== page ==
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RWU Law students can apply to receive up to $3,500 in a public interest summer stipend.  Students chosen have used this funding to finance their summer work in New England, across the U.S. and beyond.



Peter Kilmartin '98

Peter KilmartinJust three days before RWU Law’s annual Public Interest Law Auction was scheduled to kick off at the Peerless Building in Providence this February, immigration rights advocates announced they would protest the presence of Rhode Island’s newly elected attorney general, Peter F. Kilmartin ’98, B.A. ’88 who’d recently signed the hotly contested Secure Communities agreement with U.S. Immigrations and Customs Enforcement.

Student and staff organizers were aflutter: would the protesters disrupt the auction? Would guests decide to boycott? How would the AG react?

But when Kilmartin arrived that Friday evening, with the protest in full swing, he quickly allayed everyone’s fears: “I shook their hands and thanked them for being there,” he recalls. “This is America! They have every right to their opinion, they have every right to disagree with me – and frankly, they have every right to protest me.”

Though not a crisis likely to rank high on the list of challenges he’ll face over the next four years, the incident may provide a useful illustration of Kilmartin’s approach to demands from manifold stakeholders – the citizens he serves, his colleagues in law enforcement and the political arena, the news media, and a law school inspired by its first alumnus to hold statewide elected office.

AG in the Making

A 24-year Pawtucket Police career, with an extended stint as officer in charge of prosecutions... 20 years in the state legislature, championing laws on such issues as tougher penalties for domestic violence offenders... a criminal justice degree and, a decade later, a juris doctor from RWU...

It’s tempting to connect the dots on Kilmartin’s CV and conclude he’s been running for AG since he first joined the police force in 1984. But Kilmartin insists otherwise: “Two and a half years ago, if you’d told me I’d be sitting in the attorney general’s office, it wasn’t even on my radar screen,” he says.

But when friends and colleagues pushed him to consider a campaign, Kilmartin became intrigued. Upon closer inspection, his law enforcement credentials, his legal expertise and the legislation he’d espoused on behalf of preceding attorneys general seemed to create a unique package of skills. More importantly, Kilmartin knew he could deliver the energy and interest needed for the demanding role.

“This is a statewide, full-time commitment – you have to want this job,” he says. “This office deals with so many aspects of life in Rhode Island beyond prosecuting criminals. That excites me. It isn’t unlike being a police officer or a zealous advocate. You’re there to do the best job you can possibly do on behalf of your client; and in this case, your clients are the citizens of Rhode Island.”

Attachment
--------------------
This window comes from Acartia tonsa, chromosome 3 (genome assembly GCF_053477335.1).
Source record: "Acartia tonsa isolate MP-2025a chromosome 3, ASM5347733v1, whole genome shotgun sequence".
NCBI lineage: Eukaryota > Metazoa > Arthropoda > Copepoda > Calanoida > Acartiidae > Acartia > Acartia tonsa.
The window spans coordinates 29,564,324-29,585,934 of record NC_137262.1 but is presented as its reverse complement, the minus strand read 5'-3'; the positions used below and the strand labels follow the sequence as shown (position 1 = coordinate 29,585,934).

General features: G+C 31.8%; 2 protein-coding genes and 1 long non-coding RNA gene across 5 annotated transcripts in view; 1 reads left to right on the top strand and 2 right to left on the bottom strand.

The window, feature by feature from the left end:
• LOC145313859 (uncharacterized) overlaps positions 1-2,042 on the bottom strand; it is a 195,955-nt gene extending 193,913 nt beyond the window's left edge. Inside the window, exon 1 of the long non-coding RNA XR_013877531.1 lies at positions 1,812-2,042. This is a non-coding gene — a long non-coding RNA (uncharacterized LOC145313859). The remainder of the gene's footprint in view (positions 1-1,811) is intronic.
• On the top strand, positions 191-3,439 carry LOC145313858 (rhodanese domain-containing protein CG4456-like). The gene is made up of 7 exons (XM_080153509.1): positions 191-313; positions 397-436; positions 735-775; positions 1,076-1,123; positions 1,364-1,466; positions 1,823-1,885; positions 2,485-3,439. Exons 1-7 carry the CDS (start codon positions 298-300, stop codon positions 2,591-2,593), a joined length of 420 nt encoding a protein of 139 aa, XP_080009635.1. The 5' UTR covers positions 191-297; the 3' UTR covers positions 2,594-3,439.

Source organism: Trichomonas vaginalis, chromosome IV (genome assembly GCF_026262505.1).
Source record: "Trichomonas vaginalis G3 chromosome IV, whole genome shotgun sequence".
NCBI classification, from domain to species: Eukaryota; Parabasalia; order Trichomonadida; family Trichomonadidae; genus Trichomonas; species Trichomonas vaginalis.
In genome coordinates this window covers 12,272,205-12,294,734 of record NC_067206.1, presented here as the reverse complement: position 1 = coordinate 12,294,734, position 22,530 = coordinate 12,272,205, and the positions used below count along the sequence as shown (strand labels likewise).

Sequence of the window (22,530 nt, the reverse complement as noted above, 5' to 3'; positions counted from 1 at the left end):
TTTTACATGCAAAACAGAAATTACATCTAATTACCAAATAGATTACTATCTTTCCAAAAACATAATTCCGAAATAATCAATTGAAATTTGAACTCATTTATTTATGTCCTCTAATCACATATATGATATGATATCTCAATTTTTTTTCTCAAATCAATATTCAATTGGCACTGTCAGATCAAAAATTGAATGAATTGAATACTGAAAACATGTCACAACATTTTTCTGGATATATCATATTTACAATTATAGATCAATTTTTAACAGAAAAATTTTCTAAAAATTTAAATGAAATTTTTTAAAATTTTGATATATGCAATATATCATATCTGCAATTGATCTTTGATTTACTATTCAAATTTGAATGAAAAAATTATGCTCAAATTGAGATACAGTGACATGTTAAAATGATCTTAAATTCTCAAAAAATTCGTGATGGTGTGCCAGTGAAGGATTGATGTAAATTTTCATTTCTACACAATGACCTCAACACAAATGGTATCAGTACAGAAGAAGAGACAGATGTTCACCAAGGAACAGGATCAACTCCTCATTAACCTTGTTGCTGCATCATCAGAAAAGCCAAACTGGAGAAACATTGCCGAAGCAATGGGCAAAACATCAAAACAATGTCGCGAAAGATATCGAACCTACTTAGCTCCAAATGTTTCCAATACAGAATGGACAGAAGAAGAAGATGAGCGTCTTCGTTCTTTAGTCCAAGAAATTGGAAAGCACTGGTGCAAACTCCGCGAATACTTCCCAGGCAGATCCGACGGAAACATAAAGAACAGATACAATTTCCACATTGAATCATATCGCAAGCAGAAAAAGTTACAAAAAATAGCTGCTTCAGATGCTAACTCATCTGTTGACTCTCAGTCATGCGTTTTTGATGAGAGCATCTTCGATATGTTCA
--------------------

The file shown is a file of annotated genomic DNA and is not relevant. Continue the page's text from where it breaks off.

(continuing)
Cop’s-Eye View?

Bruce Kogan – a professor of law at Roger Williams since the school’s early days and a member of Kilmartin’s transition team – remembers Kilmartin as an eager student and a tireless worker who, like many of his fellow law enforcement officers in the evening division, had to dedicate extra time to nail down concepts that ranged beyond the criminal justice portion of the law curriculum. And while Kogan might not have predicted Kilmartin’s ascent to attorney general, he’s also not surprised.

“Peter didn’t get his legal education to jump out and do defense work or become a patent lawyer,” Kogan says. “That was never in his bones – even 16, 17 years ago, I always saw him as a public sector person. In his fiber, he’s a law enforcement guy.”

Indeed, as the first police officer to be elected AG in Rhode Island, Kilmartin has faced criticism that he might unduly favor a cop’s-eye view of cases. Kilmartin disagrees: “My police experience provides good perspective on what this office should be about – protecting the victims, looking after their interests and achieving justice on their behalf.”

Kogan adds that Kilmartin has experience advocating for a variety of interests. “Peter knows he’ll have to make decisions for all of the constituencies that the attorney general serves – not just the police departments. He recognizes that citizens expect the AG to try to do the right thing. And Peter has always been about doing the right thing.”

As RWU Law’s first graduate to sit in the AG’s chair, Kilmartin sees his rise to prominence as mirroring RWU Law’s evolving place in the fabric of Rhode Island. “All of a sudden, it’s like it’s always been here,” he says. “It’s the resource that people naturally go to for input on issues in the legal community. And it’s here to stay.”